Prof. Padir has been awarded a grant of $400,000 from the National Science Foundation’s Cyber-Physical Systems program. “Holistic Design Methodology for Automated Implementation of Human-in-the-Loop Cyber-Physical Systems” is a collaborative project with Northeastern University Professors Gunar Schirner, Deniz Erdogmus, Kaushik Chowdhury and Prof. Padir with a total budget of $1.65 million.
This project develops a framework for design automation of cyber-physical systems that augment human interaction with complex systems that integrate across computational and physical environments. As a design driver, this project develops a Body/Brain Computer Interface (BBCI) for the population of functionally locked-in individuals, who are unable to interact with the physical world through movement and speech. The BBCI will enable communication with other humans through expressive language generation and interaction with the environment through robotic manipulators.
Utilizing advances in system-level design, this project will develop a holistic framework for design and implementation of heterogeneous human-in-the-loop cyber-physical systems composed of physically distributed, networked components. It will advance BBCI technology by incorporating context aware inference and learning of task-specific human intent estimation in applications involving semi-autonomous robotic actuators and an efficient wireless communication framework. In result, the proposed work will significantly speed up the design of complex cyber-physical systems. By accelerating the path from idea to prototype, this project shortens the time frame of development leading to rapid improvement of quality-of-life for functionally locked-in individuals.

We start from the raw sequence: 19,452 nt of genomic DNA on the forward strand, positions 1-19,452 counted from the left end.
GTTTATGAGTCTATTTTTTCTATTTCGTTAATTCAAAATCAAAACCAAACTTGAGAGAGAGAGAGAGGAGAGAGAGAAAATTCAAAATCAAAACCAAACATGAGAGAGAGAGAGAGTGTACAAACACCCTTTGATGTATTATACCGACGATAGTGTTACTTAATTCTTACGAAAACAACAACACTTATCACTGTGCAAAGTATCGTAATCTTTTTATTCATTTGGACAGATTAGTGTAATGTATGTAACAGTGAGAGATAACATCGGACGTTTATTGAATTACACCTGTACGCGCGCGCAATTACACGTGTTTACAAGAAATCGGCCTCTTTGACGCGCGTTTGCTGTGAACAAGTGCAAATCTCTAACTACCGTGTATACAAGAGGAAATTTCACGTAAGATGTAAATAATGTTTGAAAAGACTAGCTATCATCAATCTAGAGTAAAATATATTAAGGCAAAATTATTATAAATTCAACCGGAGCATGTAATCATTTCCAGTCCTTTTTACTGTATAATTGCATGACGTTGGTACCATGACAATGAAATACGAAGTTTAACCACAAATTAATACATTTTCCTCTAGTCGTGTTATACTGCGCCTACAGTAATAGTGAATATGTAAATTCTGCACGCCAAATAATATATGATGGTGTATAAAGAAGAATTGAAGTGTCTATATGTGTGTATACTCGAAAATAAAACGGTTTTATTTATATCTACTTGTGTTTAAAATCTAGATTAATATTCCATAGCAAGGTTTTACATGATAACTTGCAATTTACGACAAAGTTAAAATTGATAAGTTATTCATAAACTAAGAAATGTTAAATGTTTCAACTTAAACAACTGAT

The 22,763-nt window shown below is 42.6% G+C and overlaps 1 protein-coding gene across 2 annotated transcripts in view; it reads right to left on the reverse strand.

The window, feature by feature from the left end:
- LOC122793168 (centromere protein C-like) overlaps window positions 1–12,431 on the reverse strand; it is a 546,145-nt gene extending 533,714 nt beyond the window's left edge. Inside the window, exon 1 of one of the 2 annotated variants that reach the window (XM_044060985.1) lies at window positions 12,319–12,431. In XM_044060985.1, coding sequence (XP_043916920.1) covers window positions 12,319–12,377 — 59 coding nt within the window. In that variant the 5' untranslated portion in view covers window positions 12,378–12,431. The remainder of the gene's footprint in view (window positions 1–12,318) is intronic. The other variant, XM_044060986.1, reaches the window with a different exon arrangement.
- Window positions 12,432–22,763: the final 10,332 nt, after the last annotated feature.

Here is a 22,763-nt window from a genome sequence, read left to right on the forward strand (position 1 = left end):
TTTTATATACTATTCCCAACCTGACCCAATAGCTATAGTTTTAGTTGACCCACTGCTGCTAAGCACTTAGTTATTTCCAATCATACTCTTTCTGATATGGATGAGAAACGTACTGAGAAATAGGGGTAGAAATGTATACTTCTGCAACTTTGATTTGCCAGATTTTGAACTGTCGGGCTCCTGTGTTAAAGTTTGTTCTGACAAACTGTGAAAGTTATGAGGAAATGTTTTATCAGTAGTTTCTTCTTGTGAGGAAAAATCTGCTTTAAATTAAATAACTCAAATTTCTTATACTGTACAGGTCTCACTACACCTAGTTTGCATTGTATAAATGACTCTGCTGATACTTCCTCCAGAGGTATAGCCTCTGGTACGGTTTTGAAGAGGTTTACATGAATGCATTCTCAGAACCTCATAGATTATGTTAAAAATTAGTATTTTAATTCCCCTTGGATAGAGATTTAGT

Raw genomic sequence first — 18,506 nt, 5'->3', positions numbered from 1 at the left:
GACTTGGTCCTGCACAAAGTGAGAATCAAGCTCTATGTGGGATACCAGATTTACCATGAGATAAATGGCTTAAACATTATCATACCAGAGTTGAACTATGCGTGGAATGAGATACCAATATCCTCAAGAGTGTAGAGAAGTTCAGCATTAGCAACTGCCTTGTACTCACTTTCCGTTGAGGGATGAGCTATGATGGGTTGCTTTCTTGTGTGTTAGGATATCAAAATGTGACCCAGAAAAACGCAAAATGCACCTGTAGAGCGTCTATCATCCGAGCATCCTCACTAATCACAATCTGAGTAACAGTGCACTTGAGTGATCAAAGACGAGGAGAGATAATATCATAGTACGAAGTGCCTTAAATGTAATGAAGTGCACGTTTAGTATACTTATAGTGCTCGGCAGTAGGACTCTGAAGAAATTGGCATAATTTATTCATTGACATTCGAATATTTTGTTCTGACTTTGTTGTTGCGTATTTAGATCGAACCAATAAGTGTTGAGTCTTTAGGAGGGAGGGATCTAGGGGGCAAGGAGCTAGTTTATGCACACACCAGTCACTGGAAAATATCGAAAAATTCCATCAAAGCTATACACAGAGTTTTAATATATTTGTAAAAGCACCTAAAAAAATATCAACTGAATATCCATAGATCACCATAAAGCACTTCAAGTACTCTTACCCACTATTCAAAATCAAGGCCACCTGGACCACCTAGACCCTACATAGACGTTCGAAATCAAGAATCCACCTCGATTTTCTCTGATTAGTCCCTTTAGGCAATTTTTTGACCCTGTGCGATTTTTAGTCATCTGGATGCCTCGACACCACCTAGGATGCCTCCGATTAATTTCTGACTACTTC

This project establishes an open prototyping platform and a design framework for rapid exploration of novel human-in-the-loop applications. The open platform will foster undergraduate involvement in cyber-physical systems research, building confidence and expertise. In addition, new activities at the Museum of Science in Boston will engage visitors to experiment with systematic design principles in context of a brain computer interface application, while offering learning opportunities about basic brain functions.
For more information, visit: http://www.nsf.gov/awardsearch/showAward.do?AwardNumber=1135854